Adjust size of text


Follow us and continue the conversation

Your saved articles

You haven't saved any articles

What are you looking for?

EXCLUSIVE: Calwell was tougher on Jewish refugees than the record suggests

Deborah Stone
Print this
PLUS61J 53 (1)

Published: 15 February 2022

Last updated: 4 March 2024

DEBORAH STONE: But new research shows Jews sidestepped Australia’s 1950s restrictions; the number of arrivals was 33% higher than previously estimated

AUSTRALIA’S REPUTATION AS a haven for Jews after the Holocaust hides a shameful truth: federal authorities secretly and systematically discriminated against Jewish migrants.

But new research argues Jews effectively circumvented the restrictions and the number of Jews who made it to Australia was probably 33% higher than previously estimated.

An academic paper published by Professor Sheila Fitzpatrick, a historian at the Australia Catholic University, uncovers private memos and letters which address the number of Jewish migrants coming to Australia in the post-war period, concluding both that there were more efforts to keep Jews out than previously known, and that there were more Jews who got in.

A newly discovered memo hidden in the personal papers of post-war Immigration Minister Arthur Calwell suggests 22,000 to 23,000 Jewish migrants came to Australia in the period 1945-51.

Previous estimates, based on census figures and Jewish communal records, place the number of migrants at 16,000 to 17,000 but it has long been acknowledged that these figures miss many Jews who chose not to identify on public forms or in the community.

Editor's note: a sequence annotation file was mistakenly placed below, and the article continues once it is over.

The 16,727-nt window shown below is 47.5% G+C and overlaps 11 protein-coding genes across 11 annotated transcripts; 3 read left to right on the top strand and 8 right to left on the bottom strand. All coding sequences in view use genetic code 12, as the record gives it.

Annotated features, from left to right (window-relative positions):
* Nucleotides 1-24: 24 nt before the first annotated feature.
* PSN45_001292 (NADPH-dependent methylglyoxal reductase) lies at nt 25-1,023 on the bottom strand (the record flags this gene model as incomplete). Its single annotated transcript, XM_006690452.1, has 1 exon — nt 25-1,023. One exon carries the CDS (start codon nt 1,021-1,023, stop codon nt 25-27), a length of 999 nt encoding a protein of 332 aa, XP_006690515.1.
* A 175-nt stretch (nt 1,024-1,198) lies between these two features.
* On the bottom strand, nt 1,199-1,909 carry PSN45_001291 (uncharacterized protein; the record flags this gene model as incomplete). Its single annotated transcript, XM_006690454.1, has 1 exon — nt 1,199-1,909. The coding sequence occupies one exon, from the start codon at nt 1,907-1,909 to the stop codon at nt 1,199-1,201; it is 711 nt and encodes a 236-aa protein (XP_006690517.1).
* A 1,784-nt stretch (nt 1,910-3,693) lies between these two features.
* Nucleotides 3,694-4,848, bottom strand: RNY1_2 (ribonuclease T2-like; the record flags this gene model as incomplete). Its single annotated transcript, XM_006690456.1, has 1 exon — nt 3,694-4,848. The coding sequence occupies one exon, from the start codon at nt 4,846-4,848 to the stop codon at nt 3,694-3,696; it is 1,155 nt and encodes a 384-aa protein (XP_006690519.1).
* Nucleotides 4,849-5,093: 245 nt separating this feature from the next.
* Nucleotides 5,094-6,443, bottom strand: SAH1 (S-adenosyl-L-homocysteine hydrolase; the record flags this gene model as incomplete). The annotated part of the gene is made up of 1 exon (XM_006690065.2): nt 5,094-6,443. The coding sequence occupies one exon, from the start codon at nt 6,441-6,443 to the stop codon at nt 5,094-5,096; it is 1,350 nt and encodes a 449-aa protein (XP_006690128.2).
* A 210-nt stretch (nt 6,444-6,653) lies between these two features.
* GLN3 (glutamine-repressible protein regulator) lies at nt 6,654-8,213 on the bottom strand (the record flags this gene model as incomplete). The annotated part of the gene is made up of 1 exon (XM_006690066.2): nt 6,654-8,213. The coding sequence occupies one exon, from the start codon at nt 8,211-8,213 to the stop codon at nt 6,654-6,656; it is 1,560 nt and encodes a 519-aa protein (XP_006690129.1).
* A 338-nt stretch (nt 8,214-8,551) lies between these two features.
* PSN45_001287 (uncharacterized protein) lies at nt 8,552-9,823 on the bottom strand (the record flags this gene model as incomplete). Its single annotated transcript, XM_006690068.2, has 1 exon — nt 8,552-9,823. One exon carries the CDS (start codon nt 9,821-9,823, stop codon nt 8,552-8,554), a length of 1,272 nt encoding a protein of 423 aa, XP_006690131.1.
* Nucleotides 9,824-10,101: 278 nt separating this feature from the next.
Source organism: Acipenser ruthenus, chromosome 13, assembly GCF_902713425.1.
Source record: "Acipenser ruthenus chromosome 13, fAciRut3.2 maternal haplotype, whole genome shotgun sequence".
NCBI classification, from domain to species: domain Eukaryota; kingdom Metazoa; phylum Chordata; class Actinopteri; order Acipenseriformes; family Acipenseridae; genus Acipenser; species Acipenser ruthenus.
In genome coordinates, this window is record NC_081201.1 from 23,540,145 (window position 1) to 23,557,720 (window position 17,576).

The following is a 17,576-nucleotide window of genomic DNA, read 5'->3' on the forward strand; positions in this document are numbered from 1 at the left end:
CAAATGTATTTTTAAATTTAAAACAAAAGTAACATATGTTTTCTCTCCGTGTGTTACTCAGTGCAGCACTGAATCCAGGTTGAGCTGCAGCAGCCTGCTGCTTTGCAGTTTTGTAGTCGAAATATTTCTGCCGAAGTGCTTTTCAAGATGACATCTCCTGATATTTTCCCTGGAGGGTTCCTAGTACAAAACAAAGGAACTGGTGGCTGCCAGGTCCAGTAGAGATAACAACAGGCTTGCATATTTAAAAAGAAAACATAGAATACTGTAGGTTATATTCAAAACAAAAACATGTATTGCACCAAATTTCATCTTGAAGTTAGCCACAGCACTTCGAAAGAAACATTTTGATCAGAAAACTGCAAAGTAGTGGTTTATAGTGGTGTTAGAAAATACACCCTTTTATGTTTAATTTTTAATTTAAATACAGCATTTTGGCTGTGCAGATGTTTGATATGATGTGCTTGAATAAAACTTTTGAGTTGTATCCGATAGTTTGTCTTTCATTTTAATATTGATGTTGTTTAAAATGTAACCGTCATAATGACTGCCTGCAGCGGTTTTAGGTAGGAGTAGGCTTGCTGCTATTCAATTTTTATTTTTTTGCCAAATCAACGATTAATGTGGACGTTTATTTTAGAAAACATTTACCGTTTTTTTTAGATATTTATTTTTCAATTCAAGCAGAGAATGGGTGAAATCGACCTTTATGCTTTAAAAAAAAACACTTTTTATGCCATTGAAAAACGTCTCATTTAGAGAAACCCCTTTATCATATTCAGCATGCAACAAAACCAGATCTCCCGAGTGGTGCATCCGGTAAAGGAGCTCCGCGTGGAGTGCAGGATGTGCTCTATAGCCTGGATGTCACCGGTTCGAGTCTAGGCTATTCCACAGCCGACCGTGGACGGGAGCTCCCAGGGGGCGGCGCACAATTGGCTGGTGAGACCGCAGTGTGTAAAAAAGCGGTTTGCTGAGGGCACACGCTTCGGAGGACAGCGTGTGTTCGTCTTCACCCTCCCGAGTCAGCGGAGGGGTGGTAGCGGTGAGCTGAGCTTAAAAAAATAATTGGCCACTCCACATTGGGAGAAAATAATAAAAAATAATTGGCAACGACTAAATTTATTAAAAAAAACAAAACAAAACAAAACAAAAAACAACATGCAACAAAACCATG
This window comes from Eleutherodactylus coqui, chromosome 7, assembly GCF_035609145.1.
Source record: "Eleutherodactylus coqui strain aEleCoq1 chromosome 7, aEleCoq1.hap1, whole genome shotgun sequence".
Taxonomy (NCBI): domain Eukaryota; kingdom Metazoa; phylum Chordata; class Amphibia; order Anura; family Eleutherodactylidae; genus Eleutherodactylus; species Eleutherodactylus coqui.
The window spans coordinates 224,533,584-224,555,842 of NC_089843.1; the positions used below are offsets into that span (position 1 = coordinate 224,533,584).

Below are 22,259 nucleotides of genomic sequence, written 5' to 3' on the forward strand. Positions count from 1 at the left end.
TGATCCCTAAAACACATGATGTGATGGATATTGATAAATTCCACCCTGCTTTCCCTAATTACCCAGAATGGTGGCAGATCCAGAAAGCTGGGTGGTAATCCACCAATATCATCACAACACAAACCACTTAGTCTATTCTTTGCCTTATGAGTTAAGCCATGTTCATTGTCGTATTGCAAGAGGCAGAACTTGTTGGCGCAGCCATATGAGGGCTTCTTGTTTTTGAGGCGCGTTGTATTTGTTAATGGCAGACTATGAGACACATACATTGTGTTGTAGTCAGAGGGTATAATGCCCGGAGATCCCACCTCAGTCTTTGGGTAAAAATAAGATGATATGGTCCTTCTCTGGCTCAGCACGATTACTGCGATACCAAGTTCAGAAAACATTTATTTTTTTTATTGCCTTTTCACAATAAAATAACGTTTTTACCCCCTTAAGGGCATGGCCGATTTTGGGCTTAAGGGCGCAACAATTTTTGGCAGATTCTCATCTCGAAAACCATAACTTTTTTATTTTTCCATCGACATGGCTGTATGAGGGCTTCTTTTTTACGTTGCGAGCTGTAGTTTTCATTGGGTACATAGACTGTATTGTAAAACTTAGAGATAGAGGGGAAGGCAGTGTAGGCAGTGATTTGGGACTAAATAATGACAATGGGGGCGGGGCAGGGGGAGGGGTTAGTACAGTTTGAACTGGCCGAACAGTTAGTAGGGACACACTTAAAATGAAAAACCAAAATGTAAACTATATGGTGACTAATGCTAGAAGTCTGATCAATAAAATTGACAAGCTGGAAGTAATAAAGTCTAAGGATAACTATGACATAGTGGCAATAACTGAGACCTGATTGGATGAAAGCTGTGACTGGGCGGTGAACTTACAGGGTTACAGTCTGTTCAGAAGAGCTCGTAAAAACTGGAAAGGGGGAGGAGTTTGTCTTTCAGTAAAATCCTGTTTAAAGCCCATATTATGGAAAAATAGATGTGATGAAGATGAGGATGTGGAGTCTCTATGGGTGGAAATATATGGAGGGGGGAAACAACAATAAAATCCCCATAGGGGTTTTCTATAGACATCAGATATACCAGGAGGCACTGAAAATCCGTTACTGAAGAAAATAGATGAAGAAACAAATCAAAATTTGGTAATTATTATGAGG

Calwell is remembered as a strong proponent of Australia’s immigration program and is revered by many Jewish families who received personal help from him bringing relatives from Europe.

But Fitzpatrick has discovered memos that reveal he was not as enthusiastic as the historical record suggests.

In 1947 Calwell wrote to a ship’s owner that he preferred a ship to come with empty berths rather than to bring Jewish Displaced Persons.

In 1947, the Secretary of the Commonwealth Ministry of Immigration, Sir Tasman Heyes, wrote in a memo: “the Minister desires that in approving of applications for the admission of non-British Europeans preference is, for the present, to be given to non-Jewish cases”.   

Later that year Calwell wrote to a ship’s owner that he preferred a ship to come with empty berths rather than to bring Jewish Displaced Persons (DP).

Fitzpatrick said Calwell’s limits on Jewish migrants were motivated by a belief that a large influx of Jews would cause a public backlash and a wave of antisemitism, which would be bad for the government.